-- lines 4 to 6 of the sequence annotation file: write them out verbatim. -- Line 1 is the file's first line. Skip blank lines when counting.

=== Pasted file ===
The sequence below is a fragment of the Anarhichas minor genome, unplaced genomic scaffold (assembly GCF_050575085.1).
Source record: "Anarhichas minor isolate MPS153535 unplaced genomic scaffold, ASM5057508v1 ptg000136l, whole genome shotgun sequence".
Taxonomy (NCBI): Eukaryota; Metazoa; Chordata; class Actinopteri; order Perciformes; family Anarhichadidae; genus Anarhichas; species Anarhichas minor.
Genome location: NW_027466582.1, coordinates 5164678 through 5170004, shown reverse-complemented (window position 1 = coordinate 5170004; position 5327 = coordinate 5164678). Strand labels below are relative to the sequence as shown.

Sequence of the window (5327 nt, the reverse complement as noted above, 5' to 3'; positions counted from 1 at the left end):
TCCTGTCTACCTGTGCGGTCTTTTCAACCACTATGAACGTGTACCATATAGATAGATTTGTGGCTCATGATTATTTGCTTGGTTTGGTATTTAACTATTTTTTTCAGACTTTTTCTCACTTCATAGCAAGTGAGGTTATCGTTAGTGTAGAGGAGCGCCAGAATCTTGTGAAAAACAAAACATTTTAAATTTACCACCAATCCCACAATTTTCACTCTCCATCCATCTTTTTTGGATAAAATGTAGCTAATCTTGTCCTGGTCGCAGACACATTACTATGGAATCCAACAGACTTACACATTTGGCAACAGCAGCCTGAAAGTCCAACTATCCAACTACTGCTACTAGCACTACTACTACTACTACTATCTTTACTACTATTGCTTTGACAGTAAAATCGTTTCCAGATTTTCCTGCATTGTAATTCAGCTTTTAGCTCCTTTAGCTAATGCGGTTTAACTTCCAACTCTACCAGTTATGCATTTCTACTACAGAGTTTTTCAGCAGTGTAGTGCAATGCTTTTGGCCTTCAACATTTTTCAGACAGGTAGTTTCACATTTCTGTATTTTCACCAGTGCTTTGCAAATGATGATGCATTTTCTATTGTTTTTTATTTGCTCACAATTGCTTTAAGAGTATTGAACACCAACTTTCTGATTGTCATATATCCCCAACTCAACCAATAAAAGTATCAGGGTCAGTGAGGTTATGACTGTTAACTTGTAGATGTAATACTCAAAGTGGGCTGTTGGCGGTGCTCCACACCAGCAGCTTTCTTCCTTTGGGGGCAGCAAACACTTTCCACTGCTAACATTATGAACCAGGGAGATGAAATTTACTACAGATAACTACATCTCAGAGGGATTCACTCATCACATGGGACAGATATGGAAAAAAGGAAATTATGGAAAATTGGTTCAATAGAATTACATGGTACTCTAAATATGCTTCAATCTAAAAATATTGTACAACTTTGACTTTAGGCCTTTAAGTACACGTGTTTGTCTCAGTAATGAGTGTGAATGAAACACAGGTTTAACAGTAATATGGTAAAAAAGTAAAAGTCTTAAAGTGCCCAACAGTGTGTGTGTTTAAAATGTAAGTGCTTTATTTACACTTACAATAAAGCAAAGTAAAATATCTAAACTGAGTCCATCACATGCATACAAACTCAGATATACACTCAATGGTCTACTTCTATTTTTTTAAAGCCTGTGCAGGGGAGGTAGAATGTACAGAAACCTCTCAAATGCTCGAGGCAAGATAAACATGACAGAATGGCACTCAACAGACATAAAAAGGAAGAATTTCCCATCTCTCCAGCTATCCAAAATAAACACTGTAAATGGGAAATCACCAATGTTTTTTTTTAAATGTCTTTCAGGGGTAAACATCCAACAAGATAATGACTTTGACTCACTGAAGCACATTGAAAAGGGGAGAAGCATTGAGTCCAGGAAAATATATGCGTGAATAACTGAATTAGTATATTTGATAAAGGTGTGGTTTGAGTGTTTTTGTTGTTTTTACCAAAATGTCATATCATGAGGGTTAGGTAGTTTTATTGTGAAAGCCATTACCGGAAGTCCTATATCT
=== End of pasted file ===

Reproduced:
Genome location: NW_027466582.1, coordinates 5164678 through 5170004, shown reverse-complemented (window position 1 = coordinate 5170004; position 5327 = coordinate 5164678). Strand labels below are relative to the sequence as shown.

Sequence of the window (5327 nt, the reverse complement as noted above, 5' to 3'; positions counted from 1 at the left end):
TCCTGTCTACCTGTGCGGTCTTTTCAACCACTATGAACGTGTACCATATAGATAGATTTGTGGCTCATGATTATTTGCTTGGTTTGGTATTTAACTATTTTTTTCAGACTTTTTCTCACTTCATAGCAAGTGAGGTTATCGTTAGTGTAGAGGAGCGCCAGAATCTTGTGAAAAACAAAACATTTTAAATTTACCACCAATCCCACAATTTTCACTCTCCATCCATCTTTTTTGGATAAAATGTAGCTAATCTTGTCCTGGTCGCAGACACATTACTATGGAATCCAACAGACTTACACATTTGGCAACAGCAGCCTGAAAGTCCAACTATCCAACTACTGCTACTAGCACTACTACTACTACTACTATCTTTACTACTATTGCTTTGACAGTAAAATCGTTTCCAGATTTTCCTGCATTGTAATTCAGCTTTTAGCTCCTTTAGCTAATGCGGTTTAACTTCCAACTCTACCAGTTATGCATTTCTACTACAGAGTTTTTCAGCAGTGTAGTGCAATGCTTTTGGCCTTCAACATTTTTCAGACAGGTAGTTTCACATTTCTGTATTTTCACCAGTGCTTTGCAAATGATGATGCATTTTCTATTGTTTTTTATTTGCTCACAATTGCTTTAAGAGTATTGAACACCAACTTTCTGATTGTCATATATCCCCAACTCAACCAATAAAAGTATCAGGGTCAGTGAGGTTATGACTGTTAACTTGTAGATGTAATACTCAAAGTGGGCTGTTGGCGGTGCTCCACACCAGCAGCTTTCTTCCTTTGGGGGCAGCAAACACTTTCCACTGCTAACATTATGAACCAGGGAGATGAAATTTACTACAGATAACTACATCTCAGAGGGATTCACTCATCACATGGGACAGATATGGAAAAAAGGAAATTATGGAAAATTGGTTCAATAGAATTACATGGTACTCTAAATATGCTTCAATCTAAAAATATTGTACAACTTTGACTTTAGGCCTTTAAGTACACGTGTTTGTCTCAGTAATGAGTGTGAATGAAACACAGGTTTAACAGTAATATGGTAAAAAAGTAAAAGTCTTAAAGTGCCCAACAGTGTGTGTGTTTAAAATGTAAGTGCTTTATTTACACTTACAATAAAGCAAAGTAAAATATCTAAACTGAGTCCATCACATGCATACAAACTCAGATATACACTCAATGGTCTACTTCTATTTTTTTAAAGCCTGTGCAGGGGAGGTAGAATGTACAGAAACCTCTCAAATGCTCGAGGCAAGATAAACATGACAGAATGGCACTCAACAGACATAAAAAGGAAGAATTTCCCATCTCTCCAGCTATCCAAAATAAACACTGTAAATGGGAAATCACCAATGTTTTTTTTTAAATGTCTTTCAGGGGTAAACATCCAACAAGATAATGACTTTGACTCACTGAAGCACATTGAAAAGGGGAGAAGCATTGAGTCCAGGAAAATATATGCGTGAATAACTGAATTAGTATATTTGATAAAGGTGTGGTTTGAGTGTTTTTGTTGTTTTTACCAAAATGTCATATCATGAGGGTTAGGTAGTTTTATTGTGAAAGCCATTACCGGAAGTCCTATATCT